This acquisition was necessary in order to protect HSH’s economic interests, which were at risk due to HSH’s contractual obligation in their role as Liquidity Provider, Capital Noteholder and/or Letter of Credit Provider to cover certain debts, and/or absorb certain losses, of Rasmus and Carrera.

53. Through investigation of publicly recorded mortgage documents, Plaintiffs have discovered that, contrary to the Issuer Defendants’ statements in the Offering Documents, virtually all of the mortgages and promissory notes that were represented to have been assigned to the Trusts were not in fact assigned to the Trusts at the time the Certificates were issued.

Plaintiffs have conducted two separate investigations, with a combined sample size of more than 2,000 mortgages from the Securitizations, and have found that not one of the sampled mortgages, which were all represented to have been assigned into the Trusts prior to issuance of the Certificates, was in fact timely assigned to the Trust.

55. This belief was an essential part of the contracts to sell the Certificates. Plaintiffs would not have purchased so-called “mortgage-backed” securities that were not actually backed by the mortgages represented to be in the pool, for at least two reasons: (1) when these securities are not backed by actual mortgages or notes, the Trust is left without any recourse against a borrower that ceases to make payments; and (2) valid and timely assignments of the notes and mortgages are essential to the Trusts’ tax status as REMICs, and therefore are necessary to avoid highly punitive tax consequences.

60. Plaintiffs have investigated and analyzed loan-level information for each of the Securitizations to determine the accuracy of certain representations made in the Prospectus Supplement, including the assignment of mortgages and notes to the Trusts.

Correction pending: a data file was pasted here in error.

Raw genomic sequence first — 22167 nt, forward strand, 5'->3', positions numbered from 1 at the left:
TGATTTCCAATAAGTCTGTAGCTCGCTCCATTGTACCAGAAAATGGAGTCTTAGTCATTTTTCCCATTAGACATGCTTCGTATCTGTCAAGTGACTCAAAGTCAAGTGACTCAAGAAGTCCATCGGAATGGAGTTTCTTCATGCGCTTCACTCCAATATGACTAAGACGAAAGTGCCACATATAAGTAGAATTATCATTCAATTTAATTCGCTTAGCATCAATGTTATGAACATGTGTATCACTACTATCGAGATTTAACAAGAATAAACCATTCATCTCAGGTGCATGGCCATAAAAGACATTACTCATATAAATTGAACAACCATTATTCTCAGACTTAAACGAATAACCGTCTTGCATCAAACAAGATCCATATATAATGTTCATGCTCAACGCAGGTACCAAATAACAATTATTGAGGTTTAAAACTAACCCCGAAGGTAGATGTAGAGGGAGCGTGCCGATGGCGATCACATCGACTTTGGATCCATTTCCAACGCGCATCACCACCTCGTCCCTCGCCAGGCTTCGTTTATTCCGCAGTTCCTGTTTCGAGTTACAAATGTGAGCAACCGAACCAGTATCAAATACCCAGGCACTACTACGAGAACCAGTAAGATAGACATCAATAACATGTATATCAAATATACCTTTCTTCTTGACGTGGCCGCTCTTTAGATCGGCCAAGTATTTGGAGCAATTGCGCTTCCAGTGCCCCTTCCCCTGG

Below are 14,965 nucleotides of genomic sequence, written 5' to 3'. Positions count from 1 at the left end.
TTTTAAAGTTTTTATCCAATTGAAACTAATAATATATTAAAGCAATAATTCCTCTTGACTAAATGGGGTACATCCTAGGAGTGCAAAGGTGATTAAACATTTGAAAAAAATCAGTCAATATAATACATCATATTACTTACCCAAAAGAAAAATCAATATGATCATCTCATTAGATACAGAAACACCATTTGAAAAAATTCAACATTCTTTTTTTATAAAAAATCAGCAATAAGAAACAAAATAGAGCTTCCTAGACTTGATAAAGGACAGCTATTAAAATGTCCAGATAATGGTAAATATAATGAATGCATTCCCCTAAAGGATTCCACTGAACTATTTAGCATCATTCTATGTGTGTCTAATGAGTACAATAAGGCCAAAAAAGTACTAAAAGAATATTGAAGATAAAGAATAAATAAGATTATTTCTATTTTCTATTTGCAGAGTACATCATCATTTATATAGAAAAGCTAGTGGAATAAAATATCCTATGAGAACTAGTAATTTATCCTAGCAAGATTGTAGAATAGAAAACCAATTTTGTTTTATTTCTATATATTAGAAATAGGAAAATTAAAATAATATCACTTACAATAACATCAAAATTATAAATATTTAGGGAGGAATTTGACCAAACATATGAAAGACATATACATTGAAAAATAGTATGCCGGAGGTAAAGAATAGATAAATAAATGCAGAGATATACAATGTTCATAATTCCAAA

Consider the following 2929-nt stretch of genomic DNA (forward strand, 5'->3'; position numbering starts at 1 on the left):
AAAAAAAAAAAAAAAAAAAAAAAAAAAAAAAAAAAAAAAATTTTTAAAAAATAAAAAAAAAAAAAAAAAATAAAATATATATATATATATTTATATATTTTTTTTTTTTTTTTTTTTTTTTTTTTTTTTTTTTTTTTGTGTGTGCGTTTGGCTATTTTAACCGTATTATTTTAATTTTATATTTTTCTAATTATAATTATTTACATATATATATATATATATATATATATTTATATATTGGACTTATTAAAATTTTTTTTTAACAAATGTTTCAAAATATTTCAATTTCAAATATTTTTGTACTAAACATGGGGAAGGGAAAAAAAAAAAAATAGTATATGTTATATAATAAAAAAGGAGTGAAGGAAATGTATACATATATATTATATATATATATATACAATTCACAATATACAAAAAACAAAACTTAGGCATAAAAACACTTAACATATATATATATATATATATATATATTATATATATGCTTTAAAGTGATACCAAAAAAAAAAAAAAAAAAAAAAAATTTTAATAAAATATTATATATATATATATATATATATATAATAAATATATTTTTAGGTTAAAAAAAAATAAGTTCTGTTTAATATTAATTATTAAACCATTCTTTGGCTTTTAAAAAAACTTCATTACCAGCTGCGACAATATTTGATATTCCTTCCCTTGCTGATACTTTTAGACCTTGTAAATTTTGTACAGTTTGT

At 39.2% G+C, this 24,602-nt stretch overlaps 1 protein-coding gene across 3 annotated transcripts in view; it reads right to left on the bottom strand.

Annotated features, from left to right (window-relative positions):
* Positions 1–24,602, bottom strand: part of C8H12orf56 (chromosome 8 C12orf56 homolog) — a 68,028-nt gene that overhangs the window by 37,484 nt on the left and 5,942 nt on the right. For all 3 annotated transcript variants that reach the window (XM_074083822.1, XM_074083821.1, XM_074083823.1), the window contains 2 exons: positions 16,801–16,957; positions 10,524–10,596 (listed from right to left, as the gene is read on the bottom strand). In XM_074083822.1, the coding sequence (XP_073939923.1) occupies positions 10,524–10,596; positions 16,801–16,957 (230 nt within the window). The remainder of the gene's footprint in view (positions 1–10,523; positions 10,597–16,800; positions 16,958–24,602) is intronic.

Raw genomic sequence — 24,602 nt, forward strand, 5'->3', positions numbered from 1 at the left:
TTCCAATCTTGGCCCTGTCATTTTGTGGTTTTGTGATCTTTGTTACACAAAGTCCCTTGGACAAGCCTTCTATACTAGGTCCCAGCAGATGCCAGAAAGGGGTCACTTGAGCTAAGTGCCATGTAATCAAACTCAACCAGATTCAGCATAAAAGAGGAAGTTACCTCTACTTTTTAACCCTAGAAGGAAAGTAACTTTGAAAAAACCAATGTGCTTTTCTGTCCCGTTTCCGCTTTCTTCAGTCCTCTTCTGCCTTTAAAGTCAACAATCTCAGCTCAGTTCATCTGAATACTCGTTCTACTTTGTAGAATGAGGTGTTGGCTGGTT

61. In two separate investigations, Plaintiffs have conducted a review of publicly available mortgage documents at county clerk’s offices across the country for the mortgages and/or notes that were represented to have been deposited into the Trusts.

62. Both investigations have independently revealed that over 99% of the mortgages and notes were not properly and/or timely assigned to the RMBS Trusts.

64. This investigation revealed that of the 987 total mortgages sampled, none were assigned to the Trusts at the time of the issuance, as was represented in the Offering Documents, and only seven were assigned to the Trusts within three months thereafter, as is required by REMIC tax laws. Thus, over 99% of the sampled mortgages were either improperly assigned to the Trusts more than three months after issuance or were never assigned at all – in direct contradiction to the representations in the Offering Documents provided by Defendants and relied upon by Plaintiffs.

65. Specifically, approximately 38% to 61% of the mortgages sampled have never been assigned to the Trusts. Moreover, based on the sampled loans, approximately 38% to 61% of the mortgages were assigned to the Trusts more than three months after the Securitization closed. The overwhelmingly large percentages of mortgages for each of the Securitizations that were never assigned to the Trusts, and those that were not assigned at or three months after issuance, are set forth below in Table 2.

70. Additionally, in a separate investigation Plaintiffs analyzed a different sample of 600 mortgages from SABR 2005-FR4, 600 mortgages from SABR 2006-FR1, and 400 mortgages from SABR 2007-NC2. This investigation independently confirmed that the vast majority of the mortgages in the pools underlying the Securitizations were never assigned to the Trusts. Moreover, this second investigation also showed that of the mortgages that were eventually assigned to the Trusts, none were assigned prior to the issuance of the Certificates, as was represented in the Offering Documents, or within three months thereof, as is required by the REMIC tax laws. The results of this additional investigation and analysis are shown in Table 4 below.